Meanwhile, Jeremy Brauner, singing the role of the passionate Arrigo, has grown into a voice of unbridled power, with a spine-tingling squillo and a brassy tone that demands attention like a bugle’s call to arms. When I last reviewed Brauner a little over two years ago, he was quite good. He has leveled up and showed himself to be a fine, young Verdi tenor who will hopefully continue down that path.

In the role of Duchess Elena, soprano Indira Mahajan came alive in the fourth and fifth acts, growing more animated in gesture and voice. Throughout the evening, she showed her capability to sing the music but misfired in drawing me into Elena’s world during the earlier acts. There was plenty of energy on the stage from which she could pull, and she caught some of it in the second half, ending stronger than she began, which for an opera such as technically tough as “Vespri” is commendable. It would be more typical to witness the reverse.

“Vespri” is no Easy Feat

“Vespri’s” daunting music and length calls for Wagnerian stamina from the orchestra and vocalists as they take on three hours of treacherous and demanding passages. There are several moments during which the singers are out on a musical precipice alone, without orchestra. In cases such as this, the more comfortable a singer is with the score, the better the character can emerge from within the music. On stage, the comfort level varied for most of New Amsterdam’s principal cast. Even Brauner didn’t quite get into his groove out of the gate. The fiery Davis (Procida) and Scofield (Monforte), were the exceptions.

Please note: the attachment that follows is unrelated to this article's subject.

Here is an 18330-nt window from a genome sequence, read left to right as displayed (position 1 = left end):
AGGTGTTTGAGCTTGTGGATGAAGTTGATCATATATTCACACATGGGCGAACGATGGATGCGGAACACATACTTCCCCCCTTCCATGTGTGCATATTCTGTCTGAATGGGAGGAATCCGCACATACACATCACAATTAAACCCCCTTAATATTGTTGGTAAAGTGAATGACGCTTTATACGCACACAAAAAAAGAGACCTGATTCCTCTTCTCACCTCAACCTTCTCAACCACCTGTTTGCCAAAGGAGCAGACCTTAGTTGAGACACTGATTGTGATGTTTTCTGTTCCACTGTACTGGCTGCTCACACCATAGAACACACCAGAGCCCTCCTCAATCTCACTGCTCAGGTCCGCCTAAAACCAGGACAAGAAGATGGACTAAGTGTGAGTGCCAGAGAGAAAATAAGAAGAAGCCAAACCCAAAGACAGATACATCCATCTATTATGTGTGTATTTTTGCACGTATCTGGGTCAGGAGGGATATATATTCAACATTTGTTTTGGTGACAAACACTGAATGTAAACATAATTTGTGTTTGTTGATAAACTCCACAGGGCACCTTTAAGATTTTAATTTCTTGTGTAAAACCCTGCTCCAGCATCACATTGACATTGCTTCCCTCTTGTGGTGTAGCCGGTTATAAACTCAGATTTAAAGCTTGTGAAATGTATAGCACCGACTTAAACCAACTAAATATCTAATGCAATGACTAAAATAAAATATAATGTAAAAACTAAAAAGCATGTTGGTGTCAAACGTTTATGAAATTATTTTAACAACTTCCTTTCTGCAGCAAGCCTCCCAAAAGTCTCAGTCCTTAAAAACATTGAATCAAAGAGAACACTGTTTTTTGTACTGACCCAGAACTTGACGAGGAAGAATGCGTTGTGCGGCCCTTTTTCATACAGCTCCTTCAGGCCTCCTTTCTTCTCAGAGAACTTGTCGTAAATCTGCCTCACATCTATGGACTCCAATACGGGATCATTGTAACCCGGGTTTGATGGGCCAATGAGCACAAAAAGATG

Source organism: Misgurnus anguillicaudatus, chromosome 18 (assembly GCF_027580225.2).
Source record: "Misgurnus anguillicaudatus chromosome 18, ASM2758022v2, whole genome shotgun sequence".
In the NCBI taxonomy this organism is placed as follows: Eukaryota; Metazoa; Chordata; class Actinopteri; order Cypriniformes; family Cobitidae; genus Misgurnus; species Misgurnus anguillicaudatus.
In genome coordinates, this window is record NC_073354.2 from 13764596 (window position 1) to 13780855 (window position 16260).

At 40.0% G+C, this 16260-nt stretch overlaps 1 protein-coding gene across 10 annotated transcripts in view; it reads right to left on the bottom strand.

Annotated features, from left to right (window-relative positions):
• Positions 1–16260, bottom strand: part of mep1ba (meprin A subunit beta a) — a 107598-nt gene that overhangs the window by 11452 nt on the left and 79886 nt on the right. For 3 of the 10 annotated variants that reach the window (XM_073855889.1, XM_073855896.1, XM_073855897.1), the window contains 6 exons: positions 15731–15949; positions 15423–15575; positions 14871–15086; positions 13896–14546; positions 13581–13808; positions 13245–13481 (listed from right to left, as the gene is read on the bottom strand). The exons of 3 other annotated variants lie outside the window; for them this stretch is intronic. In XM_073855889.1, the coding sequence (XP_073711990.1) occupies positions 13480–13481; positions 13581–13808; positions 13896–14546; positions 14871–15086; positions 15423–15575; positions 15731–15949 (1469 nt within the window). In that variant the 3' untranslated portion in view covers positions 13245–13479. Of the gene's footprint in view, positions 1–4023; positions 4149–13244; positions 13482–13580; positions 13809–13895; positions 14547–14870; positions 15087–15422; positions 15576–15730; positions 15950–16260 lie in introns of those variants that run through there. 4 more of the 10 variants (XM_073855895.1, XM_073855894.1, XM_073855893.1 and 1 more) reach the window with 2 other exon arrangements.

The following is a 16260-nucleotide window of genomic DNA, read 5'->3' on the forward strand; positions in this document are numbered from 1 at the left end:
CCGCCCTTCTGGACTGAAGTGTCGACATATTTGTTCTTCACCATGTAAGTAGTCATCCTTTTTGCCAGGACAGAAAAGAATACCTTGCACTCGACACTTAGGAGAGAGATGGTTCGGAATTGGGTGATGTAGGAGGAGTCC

Behind the cast, the New Amsterdam Opera Orchestra, paced by Artistic Director and Principal Conductor, Keith Chambers, gave a tight performance of Verdi’s score, and his orchestra showed it had chops. While the opera never entered the rotation, its overture has made its way into orchestral programs. Clocking in at nine minutes, “Vespri’s” overture is Verdi’s longest. It’s a good one, too, starting off with the militaristic doom of a lone snare drum, portending what’s to come. It’s worth a listen.

The New Amsterdam Chorus, which numbered 19, sounded like a dozen more, with the venue’s acoustics adding to the largeness of the sound.

Here’s my biggest issue with New Amsterdam’s performance. There were no supertitles. A synopsis was provided in the program, but that didn’t substitute for understanding the words coming out of the singers’ mouths. The lack of text in translation could pose a huge barrier to entry for someone attending their first opera, and the art form needs to drop as many roadblocks as it can to draw in new audiences.

Overall, New Amsterdam put on a fine presentation of a rarity and should be applauded for taking it on and bringing it back to the Big Apple after a 17-year absence.